About CATC

The Project

We are working directly with the recreational fishing community, the California Department of Fish and Game, and the San Diego Oceans Foundation to implement an assessment of Paralabrax populations, vital rates, and movement patterns. A broad and intensive tagging project focusing on the stock evaluation of these important fisheries species will help clarify their status and trends for the purpose of identifying appropriate population monitoring metrics for adaptive management. Importantly, such a study can be directly compared with historical (1960s and 1990s) tag-recapture studies of kelp bass, barred sand bass, and spotted sand bass that were conducted by the California Department of Fish and Game. This will allow an assessment of long-term trends and stock status in the context of historical fisheries information.


All tagging trips are being conducted at six sites: Dana Point/San Onofre, La Jolla, Point Loma, Imperial Beach, Mission Bay, and San Diego Bay. Fishing effort is being separated into two types: ¾-day sportfishing vessel charters, and private boat trips that are run by local boat owners who are willing to use their own boats to help with the tagging as research volunteers. The charter tagging trips focus on tagging at the four coastal sites only, and the private boat owner volunteers help with tagging at all six sites. Approximately 40 charters are being run during the next two years, and any interested anglers are invited to volunteer with the tagging. This allows the core sampling design using charters to be supplemented by additional tagging efforts. Fishing efforts are being conducted with hook and line, and all angler information, fishing methods, gear types, and fish measurements are recorded for each fish.

Tagging Methods

Two tagging methods are being employed: mark-recapture and acoustic telemetry. Mark-recapture consists of small external tags that are inserted into the dorsal musculature of each fish. Each tag has an individual fish ID number and a contact phone number. Recreational anglers who catch a tagged fish can report it any of three different ways: they can call the phone number on the tag, they can upload the recapture information on the project website, or they can use our brand new Catch ReporterTM cell phone application. Any angler who reports a tagged kelp (calico) bass, barred sand bass, or spotted sand (bay) bass with a digital photograph of the tagged fish will be entered into a monthly raffle organized by the San Diego Oceans Foundation, with prizes worth approximately $200. The second type of tagging approach, acoustic telemetry, involves the use of acoustic transmitters that are surgically implanted into a subset of the fish for measurements of behavior and mortality. These fish will be detected by an array of underwater acoustic receivers that are currently deployed in the La Jolla area.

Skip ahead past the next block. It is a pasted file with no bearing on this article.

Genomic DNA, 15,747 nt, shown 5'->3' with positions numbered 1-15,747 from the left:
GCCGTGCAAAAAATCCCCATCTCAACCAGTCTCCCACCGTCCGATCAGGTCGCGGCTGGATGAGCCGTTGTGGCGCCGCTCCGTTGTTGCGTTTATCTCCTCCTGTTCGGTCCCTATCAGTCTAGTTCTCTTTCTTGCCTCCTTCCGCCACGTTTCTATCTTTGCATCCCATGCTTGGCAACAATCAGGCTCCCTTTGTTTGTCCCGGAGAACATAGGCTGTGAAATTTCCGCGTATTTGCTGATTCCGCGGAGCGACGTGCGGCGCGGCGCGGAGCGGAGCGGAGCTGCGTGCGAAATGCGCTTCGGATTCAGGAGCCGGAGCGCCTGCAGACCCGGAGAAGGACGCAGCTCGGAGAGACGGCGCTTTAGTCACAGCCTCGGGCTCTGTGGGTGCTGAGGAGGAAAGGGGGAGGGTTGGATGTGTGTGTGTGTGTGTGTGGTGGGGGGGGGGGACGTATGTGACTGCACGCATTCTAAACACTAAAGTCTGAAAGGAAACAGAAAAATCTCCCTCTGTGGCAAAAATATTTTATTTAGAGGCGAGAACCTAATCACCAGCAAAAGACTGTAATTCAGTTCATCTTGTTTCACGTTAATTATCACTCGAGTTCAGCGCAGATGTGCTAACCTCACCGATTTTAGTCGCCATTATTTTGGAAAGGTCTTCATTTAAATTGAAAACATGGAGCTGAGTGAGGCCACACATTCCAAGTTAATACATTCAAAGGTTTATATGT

Data analysis will be accomplished using a Bayesian mark-recapture model that will incorporate mortality (natural, harvest, and catch-and-release) for each species at each site. Population abundance, catch-per-unit-effort, size structure, and movement patterns will also be quantified and analyzed at each site for each species. Movements will be analyzed using spatial statistics in a Geographic Information System (GIS).